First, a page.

This is the second part of my look at some of the Tintoretto works included in the Prado retrospective which closes today. Read part I, which includes an introduction and general remarks about the exhibition here.
The exhibition included a small section devoted to drawings, small canvases, oil sketches, x-rays and the like in order to give a sense of practice and process in Tintoretto’s studio. It was all very illuminating, despite two of his famous studies of Michelangelo’s Samson and the Two Philistines being terribly displayed in a dark trough-like box. Anyway, let me here focus on a couple of preparative studies and the received wisdom about them.
First up is the study for the Munich Venus and Mars surprised by Vulcan (c. 1545), also in the exhibition. Carlo Ridolfi, who wrote the most extensive historical biography on Tintoretto in 1642 mentions how Tintoretto would arrange small figurines in miniature sets and experiment with positioning, lighting, etc. in order to develop many of his compositions. The only extant drawing of its kind, this sheet has been taken as evidence of such an approach. Given the very subtle lighting, this may just be true, but I would still suggest some care of judgment here. This is a vigorously composed drawing, with the perspective lines laid in freehand. Why would as accomplished a draughtsman as Tintoretto need small mannequins for this?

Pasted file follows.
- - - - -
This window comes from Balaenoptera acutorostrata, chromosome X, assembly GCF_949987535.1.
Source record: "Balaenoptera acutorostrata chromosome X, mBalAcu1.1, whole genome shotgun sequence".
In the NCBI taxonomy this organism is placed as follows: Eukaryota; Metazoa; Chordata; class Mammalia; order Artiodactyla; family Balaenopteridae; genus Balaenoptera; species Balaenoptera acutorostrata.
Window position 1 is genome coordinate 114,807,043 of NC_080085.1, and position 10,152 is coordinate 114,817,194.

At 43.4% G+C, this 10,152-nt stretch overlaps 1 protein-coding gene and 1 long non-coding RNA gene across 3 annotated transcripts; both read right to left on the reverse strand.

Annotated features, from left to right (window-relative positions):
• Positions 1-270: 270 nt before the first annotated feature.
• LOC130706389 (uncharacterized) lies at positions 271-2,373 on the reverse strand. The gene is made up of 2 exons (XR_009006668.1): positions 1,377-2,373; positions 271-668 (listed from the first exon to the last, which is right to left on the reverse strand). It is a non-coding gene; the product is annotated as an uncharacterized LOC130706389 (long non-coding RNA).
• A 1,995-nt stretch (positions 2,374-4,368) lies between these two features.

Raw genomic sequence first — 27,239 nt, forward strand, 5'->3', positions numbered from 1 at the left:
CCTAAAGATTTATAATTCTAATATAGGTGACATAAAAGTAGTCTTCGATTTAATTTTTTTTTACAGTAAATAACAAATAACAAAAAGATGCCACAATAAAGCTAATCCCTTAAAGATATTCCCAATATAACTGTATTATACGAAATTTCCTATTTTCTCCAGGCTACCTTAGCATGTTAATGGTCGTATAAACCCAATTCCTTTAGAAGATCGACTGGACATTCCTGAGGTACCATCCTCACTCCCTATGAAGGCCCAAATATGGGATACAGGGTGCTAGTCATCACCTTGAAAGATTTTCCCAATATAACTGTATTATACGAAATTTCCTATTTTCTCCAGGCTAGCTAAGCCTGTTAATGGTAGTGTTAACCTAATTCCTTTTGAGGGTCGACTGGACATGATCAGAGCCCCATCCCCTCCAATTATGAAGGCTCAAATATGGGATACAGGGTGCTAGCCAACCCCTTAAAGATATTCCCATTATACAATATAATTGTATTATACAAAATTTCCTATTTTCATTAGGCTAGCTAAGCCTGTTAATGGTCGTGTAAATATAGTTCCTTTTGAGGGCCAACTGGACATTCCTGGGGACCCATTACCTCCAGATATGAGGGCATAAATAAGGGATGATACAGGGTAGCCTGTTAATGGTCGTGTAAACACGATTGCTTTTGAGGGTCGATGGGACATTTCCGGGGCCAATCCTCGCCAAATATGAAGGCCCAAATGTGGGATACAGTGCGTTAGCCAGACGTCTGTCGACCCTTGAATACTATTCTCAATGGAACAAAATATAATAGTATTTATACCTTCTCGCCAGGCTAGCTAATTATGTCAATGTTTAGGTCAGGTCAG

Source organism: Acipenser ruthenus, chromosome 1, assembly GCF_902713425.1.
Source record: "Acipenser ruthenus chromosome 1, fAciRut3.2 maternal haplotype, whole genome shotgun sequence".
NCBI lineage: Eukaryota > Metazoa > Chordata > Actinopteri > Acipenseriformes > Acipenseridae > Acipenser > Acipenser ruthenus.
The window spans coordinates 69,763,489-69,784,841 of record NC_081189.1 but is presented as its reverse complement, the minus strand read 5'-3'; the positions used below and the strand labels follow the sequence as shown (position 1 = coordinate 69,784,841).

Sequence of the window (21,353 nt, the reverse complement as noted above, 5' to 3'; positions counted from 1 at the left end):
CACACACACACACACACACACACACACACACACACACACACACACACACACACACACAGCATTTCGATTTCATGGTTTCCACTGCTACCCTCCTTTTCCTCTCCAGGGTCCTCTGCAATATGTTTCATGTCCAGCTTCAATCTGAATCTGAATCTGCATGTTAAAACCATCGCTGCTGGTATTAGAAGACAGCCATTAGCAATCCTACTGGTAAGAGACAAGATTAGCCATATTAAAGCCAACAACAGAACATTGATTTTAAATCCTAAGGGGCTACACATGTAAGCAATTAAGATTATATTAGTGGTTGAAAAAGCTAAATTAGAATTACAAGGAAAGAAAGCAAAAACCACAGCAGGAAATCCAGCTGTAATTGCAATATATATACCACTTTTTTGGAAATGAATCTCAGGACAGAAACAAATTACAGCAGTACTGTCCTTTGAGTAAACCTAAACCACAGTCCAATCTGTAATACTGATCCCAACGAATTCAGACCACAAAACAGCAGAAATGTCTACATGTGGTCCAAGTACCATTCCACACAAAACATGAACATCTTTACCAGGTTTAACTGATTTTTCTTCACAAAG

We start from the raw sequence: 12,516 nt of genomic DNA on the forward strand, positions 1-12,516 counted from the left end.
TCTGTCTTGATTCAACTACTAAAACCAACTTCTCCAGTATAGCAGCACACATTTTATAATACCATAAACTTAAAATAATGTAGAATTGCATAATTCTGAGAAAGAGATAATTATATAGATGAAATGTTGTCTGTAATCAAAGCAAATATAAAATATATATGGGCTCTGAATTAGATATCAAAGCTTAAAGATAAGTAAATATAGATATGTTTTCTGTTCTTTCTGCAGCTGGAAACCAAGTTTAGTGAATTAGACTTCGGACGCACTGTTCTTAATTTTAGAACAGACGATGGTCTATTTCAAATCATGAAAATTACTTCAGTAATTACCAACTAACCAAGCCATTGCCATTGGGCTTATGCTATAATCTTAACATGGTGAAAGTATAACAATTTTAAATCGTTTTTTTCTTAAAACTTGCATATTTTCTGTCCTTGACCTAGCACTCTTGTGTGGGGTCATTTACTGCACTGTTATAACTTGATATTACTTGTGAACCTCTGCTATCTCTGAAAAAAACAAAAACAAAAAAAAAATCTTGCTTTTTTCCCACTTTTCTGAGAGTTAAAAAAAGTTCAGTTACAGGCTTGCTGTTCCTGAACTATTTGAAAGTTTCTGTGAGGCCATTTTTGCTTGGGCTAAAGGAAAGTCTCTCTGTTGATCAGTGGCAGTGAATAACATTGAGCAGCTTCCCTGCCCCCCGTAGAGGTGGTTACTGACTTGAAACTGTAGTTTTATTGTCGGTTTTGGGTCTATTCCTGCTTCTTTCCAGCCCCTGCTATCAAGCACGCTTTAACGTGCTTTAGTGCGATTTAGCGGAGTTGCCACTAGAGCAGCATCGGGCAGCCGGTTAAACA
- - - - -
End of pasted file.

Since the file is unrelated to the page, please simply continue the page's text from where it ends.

Similarly, received wisdom appears to hold that most of the figure studies for his paintings, of which there were a handful of examples in the show, are drawn after either figurines or live models. This might be the case for some of them : a figure study for the Theft of the Body of Saint Mark (painted in 1562-66 for the Scuola di San Marco, now in Milan) could for example very likely have been drawn after a mannequin hung from a rafter or something like that. And in both the sign and the catalogue, it is pointed out how lines through the hand of a male figure used for the Madonna dell’Orto Casting of the Golden Calf (c. 1559-60) stem from a pole the model was ostensibly holding on to. The former I am ready to accept, the latter I am not so sure about.
Watching the confidence with which Tintoretto puts down his wavy contours, constructing his figures curve by curve, a figure like the latter could just as well have been done freehand. Two studies for a Martyrdom of Saint Lawrence (1578-80) included in the show are, I think, examples of this. At one and the same time so loose and so controlled, these figures are surely inventions made on paper with no visual aid. Their expressiveness is of the kind one creates while improvising figures in line. The common art historical notion that everything must have been done according a prototype or through the use of some kind of mechanical aid or the like is one we need to regard with strong skepticism.
Check back over the following days for more thoughts on individual works in the exhibition. And if you happen to be in Madrid today, go – it’s the last day of the show. Be warned though, it’s going to be crazy; this is what it looked like on the Sunday three weeks ago.